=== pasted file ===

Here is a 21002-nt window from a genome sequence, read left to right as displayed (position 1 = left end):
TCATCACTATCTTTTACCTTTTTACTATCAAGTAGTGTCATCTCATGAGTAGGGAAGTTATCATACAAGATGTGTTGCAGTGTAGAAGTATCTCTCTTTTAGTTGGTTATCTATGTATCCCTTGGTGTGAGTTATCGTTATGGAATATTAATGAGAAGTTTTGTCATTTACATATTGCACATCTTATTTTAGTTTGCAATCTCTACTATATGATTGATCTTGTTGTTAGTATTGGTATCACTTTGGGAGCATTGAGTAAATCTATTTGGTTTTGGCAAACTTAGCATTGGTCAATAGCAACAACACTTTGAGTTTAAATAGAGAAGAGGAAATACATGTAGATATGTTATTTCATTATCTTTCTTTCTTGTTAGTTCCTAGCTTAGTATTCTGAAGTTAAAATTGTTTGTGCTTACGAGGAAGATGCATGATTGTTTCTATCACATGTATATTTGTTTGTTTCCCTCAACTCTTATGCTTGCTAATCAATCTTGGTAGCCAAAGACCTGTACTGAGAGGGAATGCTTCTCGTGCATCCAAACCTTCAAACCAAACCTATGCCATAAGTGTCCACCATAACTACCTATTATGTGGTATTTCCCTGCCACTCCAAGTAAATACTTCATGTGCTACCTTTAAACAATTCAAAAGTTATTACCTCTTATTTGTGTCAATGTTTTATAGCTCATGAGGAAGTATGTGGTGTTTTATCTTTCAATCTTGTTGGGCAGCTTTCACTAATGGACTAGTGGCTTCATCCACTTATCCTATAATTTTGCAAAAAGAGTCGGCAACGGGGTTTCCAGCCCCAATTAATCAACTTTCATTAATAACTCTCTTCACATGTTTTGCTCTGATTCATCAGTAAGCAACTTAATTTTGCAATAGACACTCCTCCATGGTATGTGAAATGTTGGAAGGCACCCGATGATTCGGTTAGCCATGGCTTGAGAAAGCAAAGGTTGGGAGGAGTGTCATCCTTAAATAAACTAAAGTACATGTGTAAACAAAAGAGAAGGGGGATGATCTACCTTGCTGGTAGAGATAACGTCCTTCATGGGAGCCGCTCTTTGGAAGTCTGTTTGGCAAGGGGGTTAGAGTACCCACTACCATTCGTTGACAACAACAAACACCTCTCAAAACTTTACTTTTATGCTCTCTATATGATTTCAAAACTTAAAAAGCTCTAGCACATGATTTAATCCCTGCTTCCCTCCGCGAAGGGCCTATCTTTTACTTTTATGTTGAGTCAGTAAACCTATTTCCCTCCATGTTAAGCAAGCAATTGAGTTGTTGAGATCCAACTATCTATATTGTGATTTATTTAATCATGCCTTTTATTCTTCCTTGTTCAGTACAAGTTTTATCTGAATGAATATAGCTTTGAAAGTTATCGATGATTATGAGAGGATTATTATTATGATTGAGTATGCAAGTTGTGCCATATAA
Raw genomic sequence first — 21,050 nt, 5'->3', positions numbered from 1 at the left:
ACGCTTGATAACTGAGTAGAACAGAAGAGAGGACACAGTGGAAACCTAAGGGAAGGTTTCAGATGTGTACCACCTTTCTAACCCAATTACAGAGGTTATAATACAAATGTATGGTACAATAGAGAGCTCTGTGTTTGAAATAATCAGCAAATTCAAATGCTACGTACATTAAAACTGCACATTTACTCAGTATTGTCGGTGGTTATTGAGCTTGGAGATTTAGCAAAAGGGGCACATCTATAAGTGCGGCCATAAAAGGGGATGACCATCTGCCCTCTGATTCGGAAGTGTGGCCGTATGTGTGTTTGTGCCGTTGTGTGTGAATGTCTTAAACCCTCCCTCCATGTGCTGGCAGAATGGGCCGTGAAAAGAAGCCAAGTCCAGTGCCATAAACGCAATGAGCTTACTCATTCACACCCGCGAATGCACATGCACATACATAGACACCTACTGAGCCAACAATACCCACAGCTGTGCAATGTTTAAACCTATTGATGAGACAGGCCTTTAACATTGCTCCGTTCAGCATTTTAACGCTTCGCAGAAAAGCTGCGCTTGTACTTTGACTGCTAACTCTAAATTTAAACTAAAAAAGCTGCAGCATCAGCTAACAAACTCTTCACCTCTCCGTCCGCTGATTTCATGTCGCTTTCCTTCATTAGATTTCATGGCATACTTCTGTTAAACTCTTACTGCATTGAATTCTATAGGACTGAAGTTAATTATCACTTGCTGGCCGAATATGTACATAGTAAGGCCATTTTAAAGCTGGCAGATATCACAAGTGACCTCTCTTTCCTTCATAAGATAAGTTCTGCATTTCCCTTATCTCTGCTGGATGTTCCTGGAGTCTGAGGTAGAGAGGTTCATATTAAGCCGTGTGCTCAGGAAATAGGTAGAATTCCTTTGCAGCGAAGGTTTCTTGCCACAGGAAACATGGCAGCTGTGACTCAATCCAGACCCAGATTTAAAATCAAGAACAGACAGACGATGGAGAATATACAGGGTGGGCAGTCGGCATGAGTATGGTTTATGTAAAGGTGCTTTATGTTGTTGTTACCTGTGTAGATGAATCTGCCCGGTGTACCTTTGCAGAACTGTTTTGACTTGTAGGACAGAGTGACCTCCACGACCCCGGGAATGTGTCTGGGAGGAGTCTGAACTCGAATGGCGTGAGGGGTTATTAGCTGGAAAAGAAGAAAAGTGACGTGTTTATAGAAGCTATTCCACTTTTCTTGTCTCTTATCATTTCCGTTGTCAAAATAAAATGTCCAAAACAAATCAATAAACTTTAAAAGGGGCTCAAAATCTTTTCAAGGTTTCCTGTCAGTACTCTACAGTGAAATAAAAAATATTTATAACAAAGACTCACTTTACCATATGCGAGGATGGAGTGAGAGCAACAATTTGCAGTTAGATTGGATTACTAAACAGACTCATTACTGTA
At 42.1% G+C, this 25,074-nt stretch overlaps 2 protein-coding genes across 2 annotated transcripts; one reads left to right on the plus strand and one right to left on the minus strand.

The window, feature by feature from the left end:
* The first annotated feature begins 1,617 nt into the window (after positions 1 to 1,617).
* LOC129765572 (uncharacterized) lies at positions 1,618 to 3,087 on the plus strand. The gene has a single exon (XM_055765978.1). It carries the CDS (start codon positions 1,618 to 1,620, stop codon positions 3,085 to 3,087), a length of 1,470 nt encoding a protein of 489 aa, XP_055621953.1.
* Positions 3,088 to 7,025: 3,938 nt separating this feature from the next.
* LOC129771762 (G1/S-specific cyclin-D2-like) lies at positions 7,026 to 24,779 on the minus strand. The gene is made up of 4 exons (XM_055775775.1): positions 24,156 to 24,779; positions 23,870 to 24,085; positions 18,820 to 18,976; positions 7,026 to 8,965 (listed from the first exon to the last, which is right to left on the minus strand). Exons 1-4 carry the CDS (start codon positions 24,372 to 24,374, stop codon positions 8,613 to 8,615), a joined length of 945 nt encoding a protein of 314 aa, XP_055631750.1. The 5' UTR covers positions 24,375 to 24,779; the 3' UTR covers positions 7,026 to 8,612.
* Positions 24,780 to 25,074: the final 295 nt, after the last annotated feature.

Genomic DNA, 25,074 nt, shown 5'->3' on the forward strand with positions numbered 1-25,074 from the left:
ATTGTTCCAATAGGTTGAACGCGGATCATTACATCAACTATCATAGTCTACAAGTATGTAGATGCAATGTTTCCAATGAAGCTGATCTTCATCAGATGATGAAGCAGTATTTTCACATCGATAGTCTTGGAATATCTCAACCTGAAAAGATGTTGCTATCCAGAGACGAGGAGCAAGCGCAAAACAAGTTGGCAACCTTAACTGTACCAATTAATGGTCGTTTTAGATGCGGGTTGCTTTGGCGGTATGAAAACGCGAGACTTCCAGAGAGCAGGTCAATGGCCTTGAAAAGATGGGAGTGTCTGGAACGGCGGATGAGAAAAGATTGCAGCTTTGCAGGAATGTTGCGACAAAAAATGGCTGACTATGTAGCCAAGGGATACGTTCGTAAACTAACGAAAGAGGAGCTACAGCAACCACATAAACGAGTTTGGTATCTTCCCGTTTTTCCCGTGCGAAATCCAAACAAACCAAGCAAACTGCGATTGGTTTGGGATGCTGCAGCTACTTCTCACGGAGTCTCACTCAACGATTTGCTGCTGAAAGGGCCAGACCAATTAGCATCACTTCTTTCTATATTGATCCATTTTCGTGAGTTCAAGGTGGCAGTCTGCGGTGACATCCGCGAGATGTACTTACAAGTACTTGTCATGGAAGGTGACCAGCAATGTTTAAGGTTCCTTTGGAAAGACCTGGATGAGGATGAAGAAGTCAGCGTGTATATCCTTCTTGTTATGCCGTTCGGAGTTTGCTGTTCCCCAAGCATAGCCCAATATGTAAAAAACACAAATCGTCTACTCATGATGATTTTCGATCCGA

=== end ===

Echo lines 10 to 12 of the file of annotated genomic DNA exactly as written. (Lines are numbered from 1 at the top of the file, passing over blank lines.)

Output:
* LOC129771762 (G1/S-specific cyclin-D2-like) lies at positions 7,026 to 24,779 on the minus strand. The gene is made up of 4 exons (XM_055775775.1): positions 24,156 to 24,779; positions 23,870 to 24,085; positions 18,820 to 18,976; positions 7,026 to 8,965 (listed from the first exon to the last, which is right to left on the minus strand). Exons 1-4 carry the CDS (start codon positions 24,372 to 24,374, stop codon positions 8,613 to 8,615), a joined length of 945 nt encoding a protein of 314 aa, XP_055631750.1. The 5' UTR covers positions 24,375 to 24,779; the 3' UTR covers positions 7,026 to 8,612.
* Positions 24,780 to 25,074: the final 295 nt, after the last annotated feature.

Genomic DNA, 25,074 nt, shown 5'->3' on the forward strand with positions numbered 1-25,074 from the left: